Social exclusion and performativity—‘You become inconsistent and everyone looks at you badly ’cause your performance is bad’ (Elle)

    Seeking stability and belonging from survival sex—‘I’ve got something, I’ve got a life. I’ve got a boyfriend. Look at me’ (Hayley)

    The pressures of homelessness on intimate relationships—‘There’s not really much happiness and joy’ (Nikita)

    Maintaining subjectivity stability through adversity—‘I think going through so much has made us so much stronger’ (Bianca)

    Intimate relationships in homeless spaces—‘In a normal society you’d be in your own home’ (Hayley)



    Chapter 7. Constructing authentic selves

    ‘Searching for your identity’—Lexi’s story


    Making the right choice, authenticity, and subject positions—‘When you know what you want, you will achieve it’ (Lexi)

    Postfeminism and choice—‘I don’t really think about it as feminism, I just think, tough chick’ (Angela)

    The choice to be single: necessity—‘Two people, it’s harder than one’ (Elle)

    The choice to be single: resistance—‘When the time is for me, then I’ll be settling down’ (Lexi)

    The choice to leave an abusive intimate relationship: refusing to be a victim—‘I got a backbone and I said "no more"’ (Sarah)

    The choice to leave an abusive intimate relationship: becoming a mother—‘Past the brink of had enough’ (Angela)

    The choice to leave an abusive intimate relationship: the importance of capital—‘They’d made me see things that I couldn’t see when I was in it’ (Nikita)

    Choosing intimate relationships—‘I don’t think it’s really homelessness that defines my relationship’ (Alice)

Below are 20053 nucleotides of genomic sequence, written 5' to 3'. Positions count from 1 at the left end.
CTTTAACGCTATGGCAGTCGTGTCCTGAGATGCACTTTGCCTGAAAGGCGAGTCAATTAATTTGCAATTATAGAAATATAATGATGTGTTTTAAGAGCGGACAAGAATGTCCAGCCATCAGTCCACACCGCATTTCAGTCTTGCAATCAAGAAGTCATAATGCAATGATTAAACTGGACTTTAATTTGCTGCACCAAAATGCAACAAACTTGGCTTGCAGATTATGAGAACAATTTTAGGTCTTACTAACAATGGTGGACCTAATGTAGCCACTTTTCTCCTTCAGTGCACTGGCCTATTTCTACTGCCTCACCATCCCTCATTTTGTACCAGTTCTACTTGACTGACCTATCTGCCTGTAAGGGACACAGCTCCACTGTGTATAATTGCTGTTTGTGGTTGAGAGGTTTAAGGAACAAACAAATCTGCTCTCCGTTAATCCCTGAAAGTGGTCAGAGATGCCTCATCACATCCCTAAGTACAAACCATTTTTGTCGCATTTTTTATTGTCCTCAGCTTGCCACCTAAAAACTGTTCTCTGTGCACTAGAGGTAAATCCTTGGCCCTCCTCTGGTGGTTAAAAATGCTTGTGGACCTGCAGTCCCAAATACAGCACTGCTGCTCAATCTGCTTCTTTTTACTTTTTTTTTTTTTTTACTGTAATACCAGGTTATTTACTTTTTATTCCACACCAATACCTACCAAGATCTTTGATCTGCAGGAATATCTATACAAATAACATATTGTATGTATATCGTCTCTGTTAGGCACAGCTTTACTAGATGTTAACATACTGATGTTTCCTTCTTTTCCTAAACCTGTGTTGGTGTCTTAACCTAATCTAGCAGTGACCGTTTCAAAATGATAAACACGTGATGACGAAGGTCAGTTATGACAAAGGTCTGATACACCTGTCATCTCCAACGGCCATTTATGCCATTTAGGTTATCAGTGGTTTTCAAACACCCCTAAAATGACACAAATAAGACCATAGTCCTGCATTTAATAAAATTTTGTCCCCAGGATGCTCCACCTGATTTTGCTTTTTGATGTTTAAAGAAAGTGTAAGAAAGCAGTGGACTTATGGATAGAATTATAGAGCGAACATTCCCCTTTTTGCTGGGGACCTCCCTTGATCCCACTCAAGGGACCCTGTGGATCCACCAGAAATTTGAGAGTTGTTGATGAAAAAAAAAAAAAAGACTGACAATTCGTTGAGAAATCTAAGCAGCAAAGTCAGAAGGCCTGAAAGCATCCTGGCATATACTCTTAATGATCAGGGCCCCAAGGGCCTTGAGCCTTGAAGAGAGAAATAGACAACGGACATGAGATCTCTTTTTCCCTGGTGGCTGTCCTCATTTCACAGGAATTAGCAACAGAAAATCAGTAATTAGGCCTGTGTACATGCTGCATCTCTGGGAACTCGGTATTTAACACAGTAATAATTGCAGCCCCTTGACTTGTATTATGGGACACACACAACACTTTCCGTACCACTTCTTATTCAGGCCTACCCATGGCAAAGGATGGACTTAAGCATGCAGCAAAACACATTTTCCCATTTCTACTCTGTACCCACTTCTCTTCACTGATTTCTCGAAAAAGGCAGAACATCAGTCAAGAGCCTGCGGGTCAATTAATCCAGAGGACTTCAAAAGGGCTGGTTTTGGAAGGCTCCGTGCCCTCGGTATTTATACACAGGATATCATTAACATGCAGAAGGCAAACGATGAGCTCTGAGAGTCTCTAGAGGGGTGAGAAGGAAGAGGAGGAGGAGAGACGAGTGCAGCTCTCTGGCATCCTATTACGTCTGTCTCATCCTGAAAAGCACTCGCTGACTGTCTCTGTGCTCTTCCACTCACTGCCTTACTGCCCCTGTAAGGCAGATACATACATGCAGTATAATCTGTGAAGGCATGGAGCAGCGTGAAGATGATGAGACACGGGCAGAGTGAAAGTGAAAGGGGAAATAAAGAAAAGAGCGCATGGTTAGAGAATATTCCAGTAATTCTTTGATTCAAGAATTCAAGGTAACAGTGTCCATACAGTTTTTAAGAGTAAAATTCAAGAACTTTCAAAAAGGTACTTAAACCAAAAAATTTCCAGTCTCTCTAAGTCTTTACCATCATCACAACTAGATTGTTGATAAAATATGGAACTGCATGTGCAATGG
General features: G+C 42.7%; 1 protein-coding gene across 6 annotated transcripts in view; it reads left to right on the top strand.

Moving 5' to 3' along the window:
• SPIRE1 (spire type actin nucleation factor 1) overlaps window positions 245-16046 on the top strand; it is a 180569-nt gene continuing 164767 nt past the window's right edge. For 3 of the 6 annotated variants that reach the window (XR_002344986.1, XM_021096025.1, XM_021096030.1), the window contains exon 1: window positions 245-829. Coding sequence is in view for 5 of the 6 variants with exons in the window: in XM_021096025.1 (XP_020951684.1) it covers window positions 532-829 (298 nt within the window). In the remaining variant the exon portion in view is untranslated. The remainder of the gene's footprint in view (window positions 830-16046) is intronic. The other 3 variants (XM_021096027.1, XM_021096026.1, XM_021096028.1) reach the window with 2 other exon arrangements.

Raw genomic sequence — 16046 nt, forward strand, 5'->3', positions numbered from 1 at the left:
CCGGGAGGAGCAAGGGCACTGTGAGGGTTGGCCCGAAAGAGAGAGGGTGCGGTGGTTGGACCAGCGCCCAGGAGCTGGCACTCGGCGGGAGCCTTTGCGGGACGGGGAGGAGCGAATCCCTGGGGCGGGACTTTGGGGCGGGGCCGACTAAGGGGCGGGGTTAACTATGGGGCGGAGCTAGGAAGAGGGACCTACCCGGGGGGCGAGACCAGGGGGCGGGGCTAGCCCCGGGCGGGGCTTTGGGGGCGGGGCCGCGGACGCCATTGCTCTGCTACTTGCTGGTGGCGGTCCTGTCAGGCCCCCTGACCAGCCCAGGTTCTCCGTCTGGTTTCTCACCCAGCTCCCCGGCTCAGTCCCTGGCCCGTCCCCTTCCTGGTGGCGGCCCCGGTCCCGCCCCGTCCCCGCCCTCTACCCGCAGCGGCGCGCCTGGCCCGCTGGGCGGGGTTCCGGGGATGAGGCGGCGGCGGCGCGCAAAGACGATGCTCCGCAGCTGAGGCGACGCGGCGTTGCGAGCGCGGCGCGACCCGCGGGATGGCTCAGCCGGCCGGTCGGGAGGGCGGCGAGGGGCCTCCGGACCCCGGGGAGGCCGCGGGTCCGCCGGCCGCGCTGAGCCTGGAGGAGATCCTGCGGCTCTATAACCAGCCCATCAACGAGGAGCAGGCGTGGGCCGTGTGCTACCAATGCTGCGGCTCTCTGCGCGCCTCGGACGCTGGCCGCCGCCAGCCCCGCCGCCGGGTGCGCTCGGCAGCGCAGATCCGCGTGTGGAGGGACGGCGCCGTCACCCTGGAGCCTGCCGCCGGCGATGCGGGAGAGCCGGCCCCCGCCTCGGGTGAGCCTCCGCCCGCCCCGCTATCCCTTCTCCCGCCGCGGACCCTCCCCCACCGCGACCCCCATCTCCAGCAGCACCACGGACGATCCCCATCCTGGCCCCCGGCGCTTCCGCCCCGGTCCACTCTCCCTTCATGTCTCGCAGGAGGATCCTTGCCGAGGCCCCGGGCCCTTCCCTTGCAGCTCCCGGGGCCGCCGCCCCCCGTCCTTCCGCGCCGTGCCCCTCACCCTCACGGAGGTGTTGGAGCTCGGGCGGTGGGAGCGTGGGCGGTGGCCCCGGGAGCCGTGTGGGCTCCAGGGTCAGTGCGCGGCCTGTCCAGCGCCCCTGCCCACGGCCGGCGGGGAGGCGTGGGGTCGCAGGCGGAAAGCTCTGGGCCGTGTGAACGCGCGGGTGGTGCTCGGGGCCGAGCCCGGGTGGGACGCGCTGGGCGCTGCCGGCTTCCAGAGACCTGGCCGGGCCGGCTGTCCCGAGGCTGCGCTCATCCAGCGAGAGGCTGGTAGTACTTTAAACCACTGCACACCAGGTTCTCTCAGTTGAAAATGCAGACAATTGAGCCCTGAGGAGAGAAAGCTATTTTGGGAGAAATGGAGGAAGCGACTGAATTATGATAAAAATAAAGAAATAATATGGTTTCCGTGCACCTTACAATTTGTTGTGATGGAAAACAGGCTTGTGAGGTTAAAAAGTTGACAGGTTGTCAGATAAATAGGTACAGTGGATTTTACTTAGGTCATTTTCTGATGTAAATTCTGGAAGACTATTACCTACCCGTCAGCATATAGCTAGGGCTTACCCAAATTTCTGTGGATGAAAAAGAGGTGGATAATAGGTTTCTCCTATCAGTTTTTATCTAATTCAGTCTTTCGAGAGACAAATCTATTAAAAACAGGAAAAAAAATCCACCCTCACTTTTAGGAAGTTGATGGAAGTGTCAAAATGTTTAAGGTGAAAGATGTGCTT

Chapter 8. Conclusion: diversifying homelessness


    Destabilising discourses: making structures visible

    Youth transitions



    Subjectivity construction

    Managing material conditions

    Managing violence

    Managing social exclusion

    Narratives of choice

    Final words


    Appendix: more stories

    Alice—The shift from having my family as a family to having Chris as a family

    Amina—Through high aspiration comes firm resolve

    Amy—My life

    Angela—The ‘how to’ and ‘how not to’ live life in Melbourne

    Bianca—Life as a house

    Elle—The puzzle

    Nicki—Crap life

    Paige—How can you put a title on something like that?

    Pauline—My life

    Sarah—Simple life



    Juliet Watson is a lecturer in the School of Global, Urban and Social Studies, at RMIT University, Australia.


    Young women’s homelessness is often hidden from view – not showing up in official statistics nor in popular representations of ‘rough sleepers’. In this important and original new study, Juliet Watson vividly illuminates young women’s experiences. In doing so she makes us question our understandings of both homelessness and of transactional sex, opening up nuanced ways of thinking about the intimate relationships women build in order to survive.

    Rosalind Gill, Professor of Social and Cultural Analysis, City University of London, UK

    In Youth Homelessness and Survival Sex, Juliet Watson offers a compelling and confronting account of how young women face, understand, and manage the risks they face in homelessness. Through exceptional empirical research, deep theoretical expertise, and sensitive engagement with experiences of poverty, gendered violence, and social exclusion, Watson illuminates how these young women make strategic use of heteronormative femininity in their search for security, survival, and resources. This is an important and valuable book that reinforces the critical importance of gender analysis of precarious lives. 

    JaneMaree Maher, Director, Centre for Women's Studies and Gender Research, Monash University, Australia

    In this fascinating and disturbing book, Juliet Watson provides us with a scholarly yet unflinching examination of the reality of survival sex for young homeless women. She shines much needed light on a topic that is too often referred to in passing, and seldom given the in-depth consideration it deserves.

    Suzanne Fitzpatrick, Professor of Housing and Social Policy in the Institute for Social Policy, Housing, Environment and Real Estate (I-SPHERE), Heriot-Watt University, UK